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Like most comedians, Cristela Alonzo draws upon her own experiences for her source material. That means, as a first-generation American, Alonzo has also always tackled challenging topics in her comedy. She now lives in California, but she grew up just 9 miles from the Mexico border, in San Juan, Texas.

The best thing about Richard Kadrey's Charlie "Coop" Cooper supernatural heist novels is that each one reads like a full season of a goofy, half-hour, slapstick sitcom whose arc centers on all the most horrifying things in the world happening all at once. His books are full of wise-guys and losers, smart-mouth criminals and dirty jokes. The end of the world is always right around the corner, and there's always someone standing there, ready to make a joke.

The worst thing about them? Exactly the same thing.

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MICHEL MARTIN, HOST:

Copyright 2017 NPR. To see more, visit http://www.npr.org/.

MICHEL MARTIN, HOST:

When Míriam Colón left Puerto Rico for New York City in the 1950s, to study at the Actors Studio, she became the first Puerto Rican actor to be admitted to the prestigious program. By the time she died Friday at the age of 80, Colón had acted in more than 90 films and founded a traveling theater designed to help other Latina actresses follow the trail she blazed.

Jordan Peele used to be half of the comedy duo Key & Peele, with his partner Keegan-Michael Key. (You may remember Peele as the calm President Obama who needed an Anger Translator). His most recent project is the horror film Get Out, which he wrote, produced and directed.

We've invited Peele to play a game called "Eh-oh, eh-oh": Three questions about the children's TV show Teletubbies, which marks is 20th anniversary this month.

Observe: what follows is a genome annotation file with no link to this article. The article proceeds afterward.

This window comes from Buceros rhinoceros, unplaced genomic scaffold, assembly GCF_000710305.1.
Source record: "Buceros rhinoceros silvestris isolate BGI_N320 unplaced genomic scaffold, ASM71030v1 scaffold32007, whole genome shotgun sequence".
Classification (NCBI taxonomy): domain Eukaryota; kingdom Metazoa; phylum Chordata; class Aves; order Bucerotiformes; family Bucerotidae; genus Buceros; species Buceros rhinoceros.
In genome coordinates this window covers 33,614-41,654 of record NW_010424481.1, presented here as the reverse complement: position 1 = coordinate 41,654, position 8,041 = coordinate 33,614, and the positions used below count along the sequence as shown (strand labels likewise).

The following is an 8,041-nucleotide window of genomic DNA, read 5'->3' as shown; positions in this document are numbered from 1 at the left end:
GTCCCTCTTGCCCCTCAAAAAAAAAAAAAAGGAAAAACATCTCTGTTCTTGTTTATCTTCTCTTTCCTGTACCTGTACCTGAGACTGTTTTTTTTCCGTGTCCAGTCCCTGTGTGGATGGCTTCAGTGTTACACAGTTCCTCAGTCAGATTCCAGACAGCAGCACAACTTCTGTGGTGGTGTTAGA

Michael Rodriguez is both a military man and a muse. Years after President George W. Bush sent him into war, the two men now call each other friends.

Rodriguez was a U.S. Army Special Forces Green Beret who served from 1992 to 2013. He's featured in President Bush's book of portraits of more than 60 soldiers, sailors, airmen and Marines who served in wars under his watch. It's called Portraits of Courage: A Commander in Chief's Tribute to America's Warriors.

The movie that won the Grand Jury Prize at Sundance in January is about a woman whose home is burglarized. She then becomes a vigilante guided by one simple wish: that people just be nice to each other.

I Don't Feel at Home in This World Anymore, now out on Netflix, is Macon Blair's debut as a director. He's best known as an actor, having starred in Blue Ruin and last year's surprise cult hit Green Room. For his turn behind the camera, Blair wanted to mash up the genres he loved as a kid.

For lovers of traditional circus shows, the announcement that the Ringling Bros. and Barnum & Bailey Circus was closing may have come as a shock. But the nonprofit Circus Now wants you to know that the circus is more than ringmasters, elephants and lion tamers.

What inspired realpolitik bare-knuckler Niccolo Machiavelli to compose his 16th century masterwork, The Prince? The real question might not be what, but whom? Cesare Borgia stands as the best candidate, at least according to In the Name of the Family, historical novelist Sarah Dunant's second work (after Blood and Beauty) devoted to the tightly knit Borgia clan. The family dominated the military, political and religious affairs of the period.

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